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Hopkinson v. Marrocco

United States District Court, D. Nevada

July 18, 2019

MAXINE HOPKINSON, et al., Plaintiffs,
v.
DOMINIC MARROCCO, Defendant.

          ORDER

          JAMES C. MAHAN UNITED STATES DISTRICT JUDGE

         Presently before the court is plaintiffs Maxine Hopkinson, Michael Terpin, and Royal Paradise LLC's (collectively, “plaintiffs”) motion to remand. (ECF No. 6). Defendant Dominic Marrocco (“Marrocco”) filed a response (ECF No. 7), to which plaintiffs replied (ECF No. 10).

         I. Facts

         This action arises from breach of contract claims concerning real properties located at 6740 and 6760 Tomiyasu Lane in Las Vegas, Nevada. (ECF No. 3 at 6). Plaintiffs allege that they entered into an agreement with Marrocco for the sale of the two properties, but that Marrocco later refused to complete the transaction unless plaintiffs paid more than the contracted price. Id. at 12-13.

         On December 31, 2018, plaintiffs filed a complaint in Nevada state court against Marrocco and three other defendants. (ECF No. 6 at 5). On February 28, 2019, Marrocco filed a notice of removal to federal court. Id. at 6. Marrocco is a citizen of the United Kingdom. (ECF No. 3 at 2). Defendants Wolfe Thompson, 6750 TL Series, and Tomiyasu Holdings are citizens of Nevada. Id. at 5.

         On March 13, 2019, plaintiffs submitted a motion to remand, which the court now addresses. (ECF No. 6).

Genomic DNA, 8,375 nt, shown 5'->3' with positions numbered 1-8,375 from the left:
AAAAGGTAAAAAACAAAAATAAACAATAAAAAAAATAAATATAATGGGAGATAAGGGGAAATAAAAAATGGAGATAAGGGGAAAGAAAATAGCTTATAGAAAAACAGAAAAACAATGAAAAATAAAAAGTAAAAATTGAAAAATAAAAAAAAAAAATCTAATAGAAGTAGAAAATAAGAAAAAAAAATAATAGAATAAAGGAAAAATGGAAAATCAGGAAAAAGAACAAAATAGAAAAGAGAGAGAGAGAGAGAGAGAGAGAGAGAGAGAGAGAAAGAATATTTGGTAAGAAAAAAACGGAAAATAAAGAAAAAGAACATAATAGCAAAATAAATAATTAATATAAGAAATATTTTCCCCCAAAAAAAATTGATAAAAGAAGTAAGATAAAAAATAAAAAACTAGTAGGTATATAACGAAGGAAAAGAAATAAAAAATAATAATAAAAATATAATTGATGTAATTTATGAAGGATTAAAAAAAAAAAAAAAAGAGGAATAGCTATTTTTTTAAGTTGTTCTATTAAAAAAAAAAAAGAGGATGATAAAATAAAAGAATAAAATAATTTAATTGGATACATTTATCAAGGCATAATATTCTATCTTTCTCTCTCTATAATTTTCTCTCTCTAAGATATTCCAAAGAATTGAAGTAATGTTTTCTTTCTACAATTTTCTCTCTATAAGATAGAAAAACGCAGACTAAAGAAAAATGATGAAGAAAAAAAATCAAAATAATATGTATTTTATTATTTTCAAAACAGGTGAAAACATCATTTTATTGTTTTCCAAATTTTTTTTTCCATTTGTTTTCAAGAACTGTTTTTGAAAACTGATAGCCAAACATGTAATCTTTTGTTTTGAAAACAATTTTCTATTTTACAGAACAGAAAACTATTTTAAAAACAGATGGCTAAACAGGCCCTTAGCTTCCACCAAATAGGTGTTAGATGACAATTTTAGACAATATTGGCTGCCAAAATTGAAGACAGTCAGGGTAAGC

II. Legal Standard

         Federal courts are courts of limited jurisdiction. Owen Equip. & Erection Co. v. Kroger, 437 U.S. 365, 374 (1978). “A federal court is presumed to lack jurisdiction in a particular case unless the contrary affirmatively appears.” Stock West, Inc. v. Confederated Tribes of Colville Reservation, 873 F.2d 1221, 1225 (9th Cir. 1989).

         Upon notice of removability, a defendant has thirty days to remove a case to federal court once he knows or should have known that the case was removable. Durham v. Lockheed Martin Corp., 445 F.3d 1247, 1250 (9th Cir. 2006) (citing 28 U.S.C. § 1446(b)(2)). Defendants are not charged with notice of removability “until they've received a paper that gives them enough information to remove.” Id. at 1251.

         Specifically, “the ‘thirty day time period [for removal] . . . starts to run from defendant's receipt of the initial pleading only when that pleading affirmatively reveals on its face' the facts necessary for federal court jurisdiction.” Id. at 1250 (quoting Harris v. Bankers Life & Casualty Co., 425 F.3d 689, 690-91 (9th Cir. 2005) (alterations in original)). “Otherwise, the thirty-day clock doesn't begin ticking until a defendant receives ‘a copy of an amended pleading, motion, order or other paper' from which it can determine that the case is removable.” Id. (quoting 28 U.S.C. § 1446(b)(3)).

         A plaintiff may challenge removal by timely filing a motion to remand. 28 U.S.C. § 1447(c). On a motion to remand, the removing defendant faces a strong presumption against removal, and bears the burden of establishing that removal is proper. Sanchez v. Monumental Life Ins. Co., 102 F.3d 398, 403-04 (9th Cir. 1996); Gaus v. Miles, Inc., 980 F.2d 564, 566-67 (9th Cir. 1992).

         III. Discussion

         28 U.S.C. § 1332 allows federal courts to exercise diversity jurisdiction in civil actions between citizens of different states. See 28 U.S.C. § 1332(a). However, the forum defendant rule confines removal based on diversity jurisdiction to “instances where no defendant is a citizen of the forum state.” 28 U.S.C. § 1441(b); see also Lively v. Wild Oats Markets, Inc., 456 F.3d 933, 939 (9th Cir. 2006).

         Here, the plaintiffs filed this action in Nevada state court and at least one defendant is a citizen of Nevada. (ECF No. 3 at 5-6). Therefore, the forum defendant rule bars the court from ...


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